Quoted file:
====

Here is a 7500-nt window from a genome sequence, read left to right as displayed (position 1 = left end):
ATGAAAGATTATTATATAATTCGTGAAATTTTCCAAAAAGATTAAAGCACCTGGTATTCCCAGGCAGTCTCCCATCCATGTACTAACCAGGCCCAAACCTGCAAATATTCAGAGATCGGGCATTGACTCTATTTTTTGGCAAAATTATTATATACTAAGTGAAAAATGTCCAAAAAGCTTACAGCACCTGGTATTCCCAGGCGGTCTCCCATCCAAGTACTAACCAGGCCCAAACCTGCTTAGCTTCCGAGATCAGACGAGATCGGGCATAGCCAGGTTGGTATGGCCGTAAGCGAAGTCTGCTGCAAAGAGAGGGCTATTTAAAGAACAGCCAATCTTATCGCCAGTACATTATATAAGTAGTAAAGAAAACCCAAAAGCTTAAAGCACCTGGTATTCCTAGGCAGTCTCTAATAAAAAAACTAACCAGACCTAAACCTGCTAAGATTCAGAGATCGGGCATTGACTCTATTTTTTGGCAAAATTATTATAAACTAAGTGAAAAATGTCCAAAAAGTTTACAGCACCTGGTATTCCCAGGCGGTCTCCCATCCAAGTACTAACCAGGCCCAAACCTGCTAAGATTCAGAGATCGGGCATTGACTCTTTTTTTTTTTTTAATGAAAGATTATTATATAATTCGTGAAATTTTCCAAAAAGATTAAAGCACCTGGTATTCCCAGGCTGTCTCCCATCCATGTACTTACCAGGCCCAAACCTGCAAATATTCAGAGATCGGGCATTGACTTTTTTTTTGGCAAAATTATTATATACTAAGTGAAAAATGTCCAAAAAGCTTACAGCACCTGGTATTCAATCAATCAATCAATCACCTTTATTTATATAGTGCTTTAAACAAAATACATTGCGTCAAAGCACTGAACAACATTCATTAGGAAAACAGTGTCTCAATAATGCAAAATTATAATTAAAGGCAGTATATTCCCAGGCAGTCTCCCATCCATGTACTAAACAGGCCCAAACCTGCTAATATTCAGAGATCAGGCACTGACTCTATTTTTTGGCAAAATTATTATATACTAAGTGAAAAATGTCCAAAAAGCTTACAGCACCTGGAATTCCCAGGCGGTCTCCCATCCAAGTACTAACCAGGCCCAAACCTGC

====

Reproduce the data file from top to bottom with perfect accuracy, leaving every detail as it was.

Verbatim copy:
Here is a 7500-nt window from a genome sequence, read left to right as displayed (position 1 = left end):
ATGAAAGATTATTATATAATTCGTGAAATTTTCCAAAAAGATTAAAGCACCTGGTATTCCCAGGCAGTCTCCCATCCATGTACTAACCAGGCCCAAACCTGCAAATATTCAGAGATCGGGCATTGACTCTATTTTTTGGCAAAATTATTATATACTAAGTGAAAAATGTCCAAAAAGCTTACAGCACCTGGTATTCCCAGGCGGTCTCCCATCCAAGTACTAACCAGGCCCAAACCTGCTTAGCTTCCGAGATCAGACGAGATCGGGCATAGCCAGGTTGGTATGGCCGTAAGCGAAGTCTGCTGCAAAGAGAGGGCTATTTAAAGAACAGCCAATCTTATCGCCAGTACATTATATAAGTAGTAAAGAAAACCCAAAAGCTTAAAGCACCTGGTATTCCTAGGCAGTCTCTAATAAAAAAACTAACCAGACCTAAACCTGCTAAGATTCAGAGATCGGGCATTGACTCTATTTTTTGGCAAAATTATTATAAACTAAGTGAAAAATGTCCAAAAAGTTTACAGCACCTGGTATTCCCAGGCGGTCTCCCATCCAAGTACTAACCAGGCCCAAACCTGCTAAGATTCAGAGATCGGGCATTGACTCTTTTTTTTTTTTTAATGAAAGATTATTATATAATTCGTGAAATTTTCCAAAAAGATTAAAGCACCTGGTATTCCCAGGCTGTCTCCCATCCATGTACTTACCAGGCCCAAACCTGCAAATATTCAGAGATCGGGCATTGACTTTTTTTTTGGCAAAATTATTATATACTAAGTGAAAAATGTCCAAAAAGCTTACAGCACCTGGTATTCAATCAATCAATCAATCACCTTTATTTATATAGTGCTTTAAACAAAATACATTGCGTCAAAGCACTGAACAACATTCATTAGGAAAACAGTGTCTCAATAATGCAAAATTATAATTAAAGGCAGTATATTCCCAGGCAGTCTCCCATCCATGTACTAAACAGGCCCAAACCTGCTAATATTCAGAGATCAGGCACTGACTCTATTTTTTGGCAAAATTATTATATACTAAGTGAAAAATGTCCAAAAAGCTTACAGCACCTGGAATTCCCAGGCGGTCTCCCATCCAAGTACTAACCAGGCCCAAACCTGC